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Dr Alice König

Dr Alice König

Senior Lecturer

Researcher profile

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Alice König graduated from King's College, Cambridge with a BA Hons (First Class) in Classics in 1999. She then studied for an MPhil degree at King's College, Cambridge, and for a PhD at St John's College, Cambridge. She arrived in St Andrews to take up a temporary lectureship in Classics in 2003, and was successful in securing a permanent post as Lecturer in Latin in 2005.


Alice teaches at all levels of undergraduate and postgraduate study, specialising in the literature and culture of the Roman Empire. Honours modules include Roman Satire and 'Classical Interventions', an innovative 'living labs' module which invites students to research ways in which the study of Classics might help address pressing modern issues. She particularly welcomes doctoral students interested in Nervan/Trajanic/Hadrianic literature, technical writing, intertextuality/literary interactions, and visualising war.

Research areas

Alice's research falls into three distinct areas: intellectual history/the history of science; intertextuality and socio-literary interactions; battle narratives and the representation of war.

At present, her work is particularly focused on the social construction of expertise in ancient and modern cultures. She has published on a range of ancient ?technical? treatises and is currently writing a monograph on the author and statesman, Sextus Julius Frontinus. His surviving treatises on Roman land surveying, Rome?s aqueduct network and military tactics shed important light on the currency, presentation and functioning of different kinds of knowledge in the Roman world. They also offer a valuable opportunity for us to re-examine ancient attitudes to what we today call ?technical? writing. In fact, her study of Frontinus? works and their socio-political context will question traditional scholarly assumptions about genre, reading habits and the very definition of ?literature? itself.  

Alice's work on Frontinus has led to some wider study of Flavian, Nervan, Trajanic and Hadrianic literature. In particular, she has recently led a ground-breaking project looking at literary and cultural interactions in the first-second centuries CE. Begun in 2011, the ?Literary Interactions? project has now produced two field-changing volumes: one (co-edited with Christopher Whitton) focused on Latin literary and socio-literary interactions, 96-138 CE; and the other (co-edited with Rebecca Langlands and James Uden) looking at cross-cultural interactions between different communities of readers and writers in the Roman empire, 96-235 CE. The aim in both volumes has been to refresh intertextuality studies by experimenting with new ways of articulating and studying intertextuality, interdiscursivity and cultural interactions. Both contribute to the wider study of literary communities and cultural interaction across the Roman empire and both make significant methodological contributions to the study of intertextuality in multiple disciplines.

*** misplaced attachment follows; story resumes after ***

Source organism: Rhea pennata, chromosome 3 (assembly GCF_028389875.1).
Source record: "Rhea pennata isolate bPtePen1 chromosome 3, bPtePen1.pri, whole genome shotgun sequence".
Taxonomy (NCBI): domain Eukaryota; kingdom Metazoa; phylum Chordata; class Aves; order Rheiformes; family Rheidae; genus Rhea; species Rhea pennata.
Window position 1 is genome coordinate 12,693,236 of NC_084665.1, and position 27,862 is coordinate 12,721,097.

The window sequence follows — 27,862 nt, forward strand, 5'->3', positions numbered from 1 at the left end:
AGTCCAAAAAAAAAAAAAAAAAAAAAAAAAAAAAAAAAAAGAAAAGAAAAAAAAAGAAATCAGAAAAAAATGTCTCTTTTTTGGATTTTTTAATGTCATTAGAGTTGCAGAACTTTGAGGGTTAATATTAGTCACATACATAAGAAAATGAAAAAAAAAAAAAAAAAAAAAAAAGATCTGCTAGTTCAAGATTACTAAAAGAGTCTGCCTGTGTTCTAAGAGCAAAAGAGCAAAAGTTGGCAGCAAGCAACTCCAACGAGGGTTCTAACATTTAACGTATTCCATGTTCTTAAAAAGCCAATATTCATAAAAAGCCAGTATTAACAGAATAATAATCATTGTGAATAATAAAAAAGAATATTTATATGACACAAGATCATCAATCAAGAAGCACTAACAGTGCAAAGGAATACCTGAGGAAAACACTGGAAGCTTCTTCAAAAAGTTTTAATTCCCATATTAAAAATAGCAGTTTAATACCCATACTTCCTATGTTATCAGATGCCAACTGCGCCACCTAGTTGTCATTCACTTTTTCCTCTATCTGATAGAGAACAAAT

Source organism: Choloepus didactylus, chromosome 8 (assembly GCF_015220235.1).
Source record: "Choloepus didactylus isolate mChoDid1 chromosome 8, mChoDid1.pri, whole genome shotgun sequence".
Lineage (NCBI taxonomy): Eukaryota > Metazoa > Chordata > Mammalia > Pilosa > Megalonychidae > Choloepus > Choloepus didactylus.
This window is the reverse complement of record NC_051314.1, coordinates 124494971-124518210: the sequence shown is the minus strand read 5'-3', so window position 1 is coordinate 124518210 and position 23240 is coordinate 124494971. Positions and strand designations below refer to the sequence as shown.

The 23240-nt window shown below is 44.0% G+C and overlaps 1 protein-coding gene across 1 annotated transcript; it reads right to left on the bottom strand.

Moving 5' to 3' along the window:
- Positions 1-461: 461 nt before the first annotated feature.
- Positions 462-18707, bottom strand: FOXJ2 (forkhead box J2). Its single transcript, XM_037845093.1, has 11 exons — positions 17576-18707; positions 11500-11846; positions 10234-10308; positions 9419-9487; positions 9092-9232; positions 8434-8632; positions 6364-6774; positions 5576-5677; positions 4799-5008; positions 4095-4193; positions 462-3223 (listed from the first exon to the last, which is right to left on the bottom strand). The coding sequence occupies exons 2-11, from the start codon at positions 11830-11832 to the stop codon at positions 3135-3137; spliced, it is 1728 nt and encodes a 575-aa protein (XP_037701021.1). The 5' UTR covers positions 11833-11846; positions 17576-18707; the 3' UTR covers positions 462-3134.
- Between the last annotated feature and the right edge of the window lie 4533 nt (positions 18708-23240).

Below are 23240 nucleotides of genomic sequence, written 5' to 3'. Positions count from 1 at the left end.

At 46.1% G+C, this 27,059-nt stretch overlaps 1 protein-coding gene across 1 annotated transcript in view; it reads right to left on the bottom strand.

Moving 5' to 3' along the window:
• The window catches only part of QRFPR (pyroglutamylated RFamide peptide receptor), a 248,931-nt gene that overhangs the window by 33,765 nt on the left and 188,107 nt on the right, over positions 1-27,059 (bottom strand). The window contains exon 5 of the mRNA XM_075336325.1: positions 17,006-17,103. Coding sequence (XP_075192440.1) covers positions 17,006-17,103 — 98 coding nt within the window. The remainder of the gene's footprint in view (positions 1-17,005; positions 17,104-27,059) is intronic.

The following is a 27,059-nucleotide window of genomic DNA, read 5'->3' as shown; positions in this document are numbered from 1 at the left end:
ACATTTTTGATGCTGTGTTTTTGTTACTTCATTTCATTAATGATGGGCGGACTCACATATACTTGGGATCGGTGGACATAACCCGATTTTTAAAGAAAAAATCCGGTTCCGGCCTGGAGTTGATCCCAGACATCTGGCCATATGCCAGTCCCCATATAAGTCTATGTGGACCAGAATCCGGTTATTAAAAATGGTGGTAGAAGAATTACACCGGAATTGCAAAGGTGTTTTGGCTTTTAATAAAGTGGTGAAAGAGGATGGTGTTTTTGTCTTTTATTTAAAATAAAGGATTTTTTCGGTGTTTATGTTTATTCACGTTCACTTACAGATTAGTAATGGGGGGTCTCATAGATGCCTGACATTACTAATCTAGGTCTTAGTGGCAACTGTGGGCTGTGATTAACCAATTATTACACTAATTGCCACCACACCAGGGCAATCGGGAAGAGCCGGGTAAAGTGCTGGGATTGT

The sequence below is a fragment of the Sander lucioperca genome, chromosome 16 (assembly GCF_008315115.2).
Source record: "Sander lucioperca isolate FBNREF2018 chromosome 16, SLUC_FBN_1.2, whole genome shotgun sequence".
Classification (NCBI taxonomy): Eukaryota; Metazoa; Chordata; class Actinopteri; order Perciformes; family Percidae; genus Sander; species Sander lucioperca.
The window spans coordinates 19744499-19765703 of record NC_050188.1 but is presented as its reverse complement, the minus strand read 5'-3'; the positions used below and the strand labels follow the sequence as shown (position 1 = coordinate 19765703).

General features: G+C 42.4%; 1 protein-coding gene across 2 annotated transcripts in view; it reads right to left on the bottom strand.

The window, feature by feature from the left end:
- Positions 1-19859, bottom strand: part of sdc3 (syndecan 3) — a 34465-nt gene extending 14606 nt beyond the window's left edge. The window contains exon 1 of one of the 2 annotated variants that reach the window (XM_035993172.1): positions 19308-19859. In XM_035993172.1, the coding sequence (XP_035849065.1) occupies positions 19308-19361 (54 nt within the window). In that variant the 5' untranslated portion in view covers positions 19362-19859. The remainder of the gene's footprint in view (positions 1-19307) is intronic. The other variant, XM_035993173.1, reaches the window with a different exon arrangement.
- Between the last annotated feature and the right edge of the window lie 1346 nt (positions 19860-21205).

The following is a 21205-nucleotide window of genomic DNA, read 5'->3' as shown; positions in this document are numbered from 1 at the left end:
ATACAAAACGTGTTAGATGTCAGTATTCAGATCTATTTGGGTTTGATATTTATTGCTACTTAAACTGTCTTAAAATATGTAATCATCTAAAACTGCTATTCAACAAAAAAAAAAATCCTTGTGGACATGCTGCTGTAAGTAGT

This work has paved the way to her latest collaborative research project (with Nicolas Wiater), entitled ?Visualising War: interplay between battle narratives in ancient and modern cultures?. The aim of this project is to explore the ways in which interplay between battle narratives has helped to canonise ideas about war/conflict across time and space. Taking ?narrative? in the broadest sense of the word, the project looks at visual representations, epigraphic evidence and cultural memory/oral traditions as well as written texts, with a view to understanding the evolution of discourses of war within and between different communities. A forthcoming volume will focus on interplay between battle narratives in antiquity (from 9th c. BC-6th c. AD, covering near-Eastern, Jewish, early Christian and Greco-Roman material), while a series of conferences, internships and outreach projects have been laying the groundwork for some publications on interplay between ancient and modern battle narratives. 

One strand of research that connects this military material with Alice's interest in intellectual history is the work she has been doing on ancient military manuals and their later reception in the Middle Ages and Renaissance (in the works of, e.g., John of Salisbury and Christine de Pizan). She is particularly interested in tracing models of ?strategic thinking? as they evolve or are shaped across space and time. She has also been looking at the kinds of military expertise attributed to women in antiquity, for example in the works of Plutarch and Polyaenus. 

In addition to the projects mentioned above, Alice has published on Vitruvius? De Architectura; Martial, Epigrams10; Tacitus? Agricola; Pliny the Younger?s Letters Bk 10; the Tactics of Aelianus Tacticus and Arrian; the didactics of the Latin exempla tradition; and Roman civil war. She has also pursued some pedagogic research (with Emma Buckley) on Latin language teaching, focusing particular on the student experience. She has contributed several times to BBC Radio 4?s In Our Time programme, and is regularly commissioned to write more ?popular? pieces (e.g. programme notes for the Baverian State Opera?s recent production of Handel?s Agrippina; entries for exhibition catalogues; articles for Ancient Warfare Magazine and The Scotsman). As a member of the RSE Young Academy of Scotland Alice is involved in a range of cross-disciplinary projects that are addressing some of the most challenging issues facing society in Scotland and beyond (for example, on the principles for Responsible Debate); these draw on and feed into her academic research. 

PhD supervision

  • Gerjanne Van Den Berg
  • Pablo González Rojas

Selected publications


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